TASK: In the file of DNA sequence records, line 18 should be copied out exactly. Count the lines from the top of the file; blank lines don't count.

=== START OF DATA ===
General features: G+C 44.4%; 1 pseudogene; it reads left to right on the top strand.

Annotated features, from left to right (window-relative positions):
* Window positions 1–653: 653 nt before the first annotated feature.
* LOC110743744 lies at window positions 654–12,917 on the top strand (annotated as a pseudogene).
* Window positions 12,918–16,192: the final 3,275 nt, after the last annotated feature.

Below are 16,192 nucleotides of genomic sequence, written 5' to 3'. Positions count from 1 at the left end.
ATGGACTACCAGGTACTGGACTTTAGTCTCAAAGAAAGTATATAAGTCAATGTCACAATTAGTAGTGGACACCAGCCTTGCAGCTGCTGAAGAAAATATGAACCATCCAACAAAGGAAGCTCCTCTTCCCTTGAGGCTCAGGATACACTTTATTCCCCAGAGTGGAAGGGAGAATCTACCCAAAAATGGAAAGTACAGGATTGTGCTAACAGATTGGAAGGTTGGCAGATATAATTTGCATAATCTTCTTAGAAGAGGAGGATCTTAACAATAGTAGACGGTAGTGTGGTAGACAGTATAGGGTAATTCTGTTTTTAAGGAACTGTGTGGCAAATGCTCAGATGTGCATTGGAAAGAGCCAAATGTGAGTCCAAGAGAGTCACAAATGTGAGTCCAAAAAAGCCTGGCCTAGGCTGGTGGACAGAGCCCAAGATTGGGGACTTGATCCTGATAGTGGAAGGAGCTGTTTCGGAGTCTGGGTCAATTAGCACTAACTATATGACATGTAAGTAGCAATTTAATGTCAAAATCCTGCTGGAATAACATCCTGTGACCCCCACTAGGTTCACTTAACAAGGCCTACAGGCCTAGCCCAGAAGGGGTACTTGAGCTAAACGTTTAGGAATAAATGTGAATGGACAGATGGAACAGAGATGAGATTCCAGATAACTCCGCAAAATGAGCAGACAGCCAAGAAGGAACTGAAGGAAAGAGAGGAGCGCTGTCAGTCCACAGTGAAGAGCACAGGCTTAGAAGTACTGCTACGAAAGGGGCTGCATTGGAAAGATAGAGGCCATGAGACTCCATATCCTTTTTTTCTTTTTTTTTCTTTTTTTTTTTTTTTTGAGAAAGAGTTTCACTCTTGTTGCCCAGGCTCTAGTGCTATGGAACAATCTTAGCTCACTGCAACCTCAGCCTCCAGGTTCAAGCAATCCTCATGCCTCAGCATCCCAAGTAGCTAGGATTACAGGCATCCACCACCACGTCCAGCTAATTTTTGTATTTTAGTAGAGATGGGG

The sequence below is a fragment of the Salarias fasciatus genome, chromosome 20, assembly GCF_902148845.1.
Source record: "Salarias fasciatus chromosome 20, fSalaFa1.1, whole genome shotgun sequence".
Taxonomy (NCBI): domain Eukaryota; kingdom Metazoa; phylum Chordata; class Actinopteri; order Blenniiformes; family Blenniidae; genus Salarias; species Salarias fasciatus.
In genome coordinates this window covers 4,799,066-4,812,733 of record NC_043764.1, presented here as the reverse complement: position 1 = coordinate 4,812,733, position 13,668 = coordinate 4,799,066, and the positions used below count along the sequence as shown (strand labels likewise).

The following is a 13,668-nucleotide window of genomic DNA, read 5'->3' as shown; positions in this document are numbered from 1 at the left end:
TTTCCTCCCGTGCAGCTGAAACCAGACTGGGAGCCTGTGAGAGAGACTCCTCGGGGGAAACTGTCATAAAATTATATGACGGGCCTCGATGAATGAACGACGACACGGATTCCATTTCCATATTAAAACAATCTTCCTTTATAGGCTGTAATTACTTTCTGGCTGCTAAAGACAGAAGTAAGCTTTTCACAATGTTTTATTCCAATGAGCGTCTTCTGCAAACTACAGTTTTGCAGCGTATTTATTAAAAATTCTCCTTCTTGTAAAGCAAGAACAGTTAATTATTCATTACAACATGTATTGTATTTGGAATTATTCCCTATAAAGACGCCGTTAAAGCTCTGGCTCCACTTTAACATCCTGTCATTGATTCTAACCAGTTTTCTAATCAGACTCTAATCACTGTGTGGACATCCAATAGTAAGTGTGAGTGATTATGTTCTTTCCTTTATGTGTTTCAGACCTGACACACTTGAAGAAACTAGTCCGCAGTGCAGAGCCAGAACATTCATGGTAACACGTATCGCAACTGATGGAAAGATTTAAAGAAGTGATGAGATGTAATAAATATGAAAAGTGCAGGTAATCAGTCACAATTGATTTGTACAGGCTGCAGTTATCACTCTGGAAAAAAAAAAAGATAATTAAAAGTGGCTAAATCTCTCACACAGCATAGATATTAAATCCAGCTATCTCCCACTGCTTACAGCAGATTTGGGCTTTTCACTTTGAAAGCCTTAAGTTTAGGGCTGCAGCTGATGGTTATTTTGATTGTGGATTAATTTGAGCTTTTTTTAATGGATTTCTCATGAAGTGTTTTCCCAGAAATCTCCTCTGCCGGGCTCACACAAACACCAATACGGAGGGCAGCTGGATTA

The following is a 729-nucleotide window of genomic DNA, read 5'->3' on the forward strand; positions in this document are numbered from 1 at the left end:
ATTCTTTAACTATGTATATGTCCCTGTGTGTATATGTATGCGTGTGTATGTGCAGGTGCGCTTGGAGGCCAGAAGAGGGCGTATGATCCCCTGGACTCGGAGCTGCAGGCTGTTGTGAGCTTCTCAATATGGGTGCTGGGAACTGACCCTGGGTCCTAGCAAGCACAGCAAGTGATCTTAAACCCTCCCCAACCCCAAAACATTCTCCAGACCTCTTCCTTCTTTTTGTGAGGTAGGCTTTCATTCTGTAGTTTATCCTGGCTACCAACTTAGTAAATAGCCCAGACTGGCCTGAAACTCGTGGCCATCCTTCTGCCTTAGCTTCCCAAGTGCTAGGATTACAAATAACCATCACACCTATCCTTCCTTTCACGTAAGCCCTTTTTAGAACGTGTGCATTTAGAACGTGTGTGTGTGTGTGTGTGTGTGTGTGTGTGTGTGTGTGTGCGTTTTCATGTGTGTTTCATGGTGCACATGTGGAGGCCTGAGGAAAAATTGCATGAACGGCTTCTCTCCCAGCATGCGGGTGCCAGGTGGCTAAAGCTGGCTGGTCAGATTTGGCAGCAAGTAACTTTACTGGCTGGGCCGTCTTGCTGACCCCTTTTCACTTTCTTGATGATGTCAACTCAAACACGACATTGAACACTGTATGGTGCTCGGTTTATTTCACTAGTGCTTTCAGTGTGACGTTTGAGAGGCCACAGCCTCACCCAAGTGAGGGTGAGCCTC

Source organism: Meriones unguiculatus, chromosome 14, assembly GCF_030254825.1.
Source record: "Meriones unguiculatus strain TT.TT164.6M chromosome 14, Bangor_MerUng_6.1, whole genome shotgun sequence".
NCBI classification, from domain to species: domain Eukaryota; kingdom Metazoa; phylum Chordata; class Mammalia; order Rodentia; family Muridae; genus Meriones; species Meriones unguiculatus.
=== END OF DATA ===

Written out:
NCBI classification, from domain to species: domain Eukaryota; kingdom Metazoa; phylum Chordata; class Mammalia; order Rodentia; family Muridae; genus Meriones; species Meriones unguiculatus.